Outside 2E dragging luggage/ bike and no sign of red bus. Go back into airport looking for 2E still can't find. Comes out other side, then 50 yards away see the red bus, cross thru barriers, get close to bus, then it's a movie scene: bus pulls away, Robert runs dragging bike/luggage, waving and shouting.... bus driver finally sees me and stops.... I catch up and notice bus is full of Asian ladies.... not Rando's. Sweaty Robert apologizes to driver and realizes the adventure has already started. Still lost at airport... not a good sign. Back into airport and trying to find correct exit....finally someone sees guy with bike and desperate look then points.... others with bikes are over there. Finally, finally there is bus. Get on and see Jerry's familiar face. What a welcomed sight!
Now at the hotel and its time to put bikes together. There are about 8 to 10 people outside the hotel on grass/parking lot in various stages of putting bikes together. What fun! Where are you from? Mostly Americans. Great socializing, laughing, no pressure, calm before the storm.... everyone helping others as needed. Guys are using bike pumps, struggling to get to 100 psi breaking into a sweat. Test riding their bikes, putting on lights, bags, adjusting seats, etc. Lawrence from Munich comes up to me and asks if I would like to use his floor pump.... great timing, absolutely.... just leave it in the bike room. I pump up my tires and do not get sweaty. Then notice I am the king for the moment..... all eyes are upon me....can I use that next? can I use that next? The floor pump is enjoyed by all!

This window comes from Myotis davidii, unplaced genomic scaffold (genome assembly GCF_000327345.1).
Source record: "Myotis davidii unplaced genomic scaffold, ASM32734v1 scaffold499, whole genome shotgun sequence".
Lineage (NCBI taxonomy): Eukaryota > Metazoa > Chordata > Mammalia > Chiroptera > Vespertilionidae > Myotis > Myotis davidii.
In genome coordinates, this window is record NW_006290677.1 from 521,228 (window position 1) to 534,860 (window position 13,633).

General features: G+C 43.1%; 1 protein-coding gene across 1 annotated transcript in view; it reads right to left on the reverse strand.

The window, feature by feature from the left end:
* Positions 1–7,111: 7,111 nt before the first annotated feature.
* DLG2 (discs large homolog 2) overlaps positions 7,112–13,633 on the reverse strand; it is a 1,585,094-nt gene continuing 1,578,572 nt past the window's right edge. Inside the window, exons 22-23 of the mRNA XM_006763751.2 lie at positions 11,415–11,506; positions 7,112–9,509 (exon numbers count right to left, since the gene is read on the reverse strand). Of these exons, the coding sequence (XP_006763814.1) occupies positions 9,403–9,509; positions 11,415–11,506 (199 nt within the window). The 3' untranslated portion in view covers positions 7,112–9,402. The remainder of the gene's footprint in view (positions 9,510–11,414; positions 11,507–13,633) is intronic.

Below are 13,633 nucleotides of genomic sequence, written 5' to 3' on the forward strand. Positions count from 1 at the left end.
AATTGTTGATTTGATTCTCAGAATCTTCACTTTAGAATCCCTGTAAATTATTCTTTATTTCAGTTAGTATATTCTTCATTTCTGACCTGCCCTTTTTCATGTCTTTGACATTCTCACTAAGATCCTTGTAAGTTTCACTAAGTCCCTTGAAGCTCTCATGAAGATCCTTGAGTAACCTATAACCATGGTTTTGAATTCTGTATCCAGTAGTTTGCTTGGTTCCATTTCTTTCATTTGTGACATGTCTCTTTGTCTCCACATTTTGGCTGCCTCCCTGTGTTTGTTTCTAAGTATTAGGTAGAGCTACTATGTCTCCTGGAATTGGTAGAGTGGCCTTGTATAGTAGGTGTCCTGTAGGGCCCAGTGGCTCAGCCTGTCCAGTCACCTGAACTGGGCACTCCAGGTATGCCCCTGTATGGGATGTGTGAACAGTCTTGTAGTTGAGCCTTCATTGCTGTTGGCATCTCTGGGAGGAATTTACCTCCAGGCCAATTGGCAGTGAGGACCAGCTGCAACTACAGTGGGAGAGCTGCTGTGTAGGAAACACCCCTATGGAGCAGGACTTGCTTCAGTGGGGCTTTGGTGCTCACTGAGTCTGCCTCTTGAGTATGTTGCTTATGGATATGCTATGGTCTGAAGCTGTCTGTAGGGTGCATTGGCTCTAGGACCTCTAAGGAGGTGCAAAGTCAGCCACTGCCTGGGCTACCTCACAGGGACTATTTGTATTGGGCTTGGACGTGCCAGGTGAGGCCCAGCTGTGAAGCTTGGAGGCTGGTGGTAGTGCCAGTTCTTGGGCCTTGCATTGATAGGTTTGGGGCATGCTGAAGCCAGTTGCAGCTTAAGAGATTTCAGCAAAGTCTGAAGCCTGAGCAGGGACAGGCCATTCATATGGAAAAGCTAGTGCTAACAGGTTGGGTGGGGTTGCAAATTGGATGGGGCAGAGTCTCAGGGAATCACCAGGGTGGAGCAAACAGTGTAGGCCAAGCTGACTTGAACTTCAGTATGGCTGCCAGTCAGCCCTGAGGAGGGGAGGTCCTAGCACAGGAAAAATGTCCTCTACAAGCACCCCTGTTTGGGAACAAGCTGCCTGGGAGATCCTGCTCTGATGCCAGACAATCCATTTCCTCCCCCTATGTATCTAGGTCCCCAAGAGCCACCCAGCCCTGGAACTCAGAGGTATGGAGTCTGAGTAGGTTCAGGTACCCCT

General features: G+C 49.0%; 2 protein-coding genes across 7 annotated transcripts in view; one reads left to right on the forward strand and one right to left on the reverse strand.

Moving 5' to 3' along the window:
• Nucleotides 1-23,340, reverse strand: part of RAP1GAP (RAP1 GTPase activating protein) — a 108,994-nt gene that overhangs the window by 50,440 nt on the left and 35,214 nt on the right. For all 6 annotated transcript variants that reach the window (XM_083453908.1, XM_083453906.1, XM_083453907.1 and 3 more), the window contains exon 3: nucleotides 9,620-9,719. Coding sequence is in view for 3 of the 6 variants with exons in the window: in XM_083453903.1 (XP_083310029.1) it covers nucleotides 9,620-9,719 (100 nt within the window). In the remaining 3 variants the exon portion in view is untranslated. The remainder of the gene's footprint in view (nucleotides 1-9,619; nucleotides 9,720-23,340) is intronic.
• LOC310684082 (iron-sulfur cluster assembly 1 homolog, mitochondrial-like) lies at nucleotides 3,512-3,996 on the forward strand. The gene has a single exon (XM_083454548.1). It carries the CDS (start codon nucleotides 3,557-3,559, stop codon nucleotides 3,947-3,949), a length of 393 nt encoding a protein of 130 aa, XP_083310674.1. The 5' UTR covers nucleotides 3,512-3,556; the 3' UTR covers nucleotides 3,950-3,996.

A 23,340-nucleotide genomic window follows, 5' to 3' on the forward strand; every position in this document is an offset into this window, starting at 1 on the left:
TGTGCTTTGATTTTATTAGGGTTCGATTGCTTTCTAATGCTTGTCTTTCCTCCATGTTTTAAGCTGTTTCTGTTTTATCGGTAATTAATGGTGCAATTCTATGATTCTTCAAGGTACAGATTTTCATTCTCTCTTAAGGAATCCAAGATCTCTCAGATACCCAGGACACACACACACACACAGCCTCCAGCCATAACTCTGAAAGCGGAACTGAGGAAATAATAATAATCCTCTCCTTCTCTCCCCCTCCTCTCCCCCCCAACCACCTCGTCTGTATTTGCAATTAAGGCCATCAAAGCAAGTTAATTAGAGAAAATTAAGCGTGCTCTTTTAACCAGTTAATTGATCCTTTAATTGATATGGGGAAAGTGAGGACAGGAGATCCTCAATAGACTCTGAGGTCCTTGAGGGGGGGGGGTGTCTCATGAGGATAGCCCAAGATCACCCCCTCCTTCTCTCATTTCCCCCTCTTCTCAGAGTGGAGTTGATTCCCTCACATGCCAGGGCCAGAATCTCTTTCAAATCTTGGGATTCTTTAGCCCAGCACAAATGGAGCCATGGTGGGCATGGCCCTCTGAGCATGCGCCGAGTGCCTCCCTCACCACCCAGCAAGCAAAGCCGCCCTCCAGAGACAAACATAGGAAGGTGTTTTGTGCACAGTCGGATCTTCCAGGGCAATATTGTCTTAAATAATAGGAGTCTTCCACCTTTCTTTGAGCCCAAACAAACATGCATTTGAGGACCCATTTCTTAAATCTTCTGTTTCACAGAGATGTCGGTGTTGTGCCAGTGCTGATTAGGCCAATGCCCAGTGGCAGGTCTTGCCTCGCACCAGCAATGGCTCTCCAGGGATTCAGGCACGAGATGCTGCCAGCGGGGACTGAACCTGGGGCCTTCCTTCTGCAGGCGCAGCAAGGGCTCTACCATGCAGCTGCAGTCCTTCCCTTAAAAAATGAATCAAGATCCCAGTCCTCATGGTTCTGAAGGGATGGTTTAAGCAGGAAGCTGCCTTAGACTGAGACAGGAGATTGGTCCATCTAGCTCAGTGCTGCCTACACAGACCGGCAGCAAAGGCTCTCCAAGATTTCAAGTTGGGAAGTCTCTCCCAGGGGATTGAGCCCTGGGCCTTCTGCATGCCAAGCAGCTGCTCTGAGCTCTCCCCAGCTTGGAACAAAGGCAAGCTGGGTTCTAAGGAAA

The bike room.
Test drive the start of the course
On Friday a group of US riders, 100 to 150 leave Hotel Campanile and plan to ride about 20 miles out then back on the course, loosen up legs and test drive newly put together bikes. What fun...meet people for all over US. Seems like 10 miles then we are in the country, lovely scenery. After 20 miles the leaders keep going.... that is enough for Robert and I turn back.... still a long line of riders going out. I ride about 3 miles to the first round about and not knowing the route stop, chill out and wait for the returning peloton. I am sitting by the side of the road, eating, drinking, enjoying people watching ....when a car pulls up next to me.... I give a big smile and my best Bonjour! Bonjour Monsieur, (then a lot of fast French)... and I respond" je ne sais pas, I am an American" We both smile, laugh and shake our heads.... he drives off looking to find directions. I feel proud to blend in and be mistaken as a local.... here comes peloton... back on bike for return trip to hotel.... the adventure has definitely started.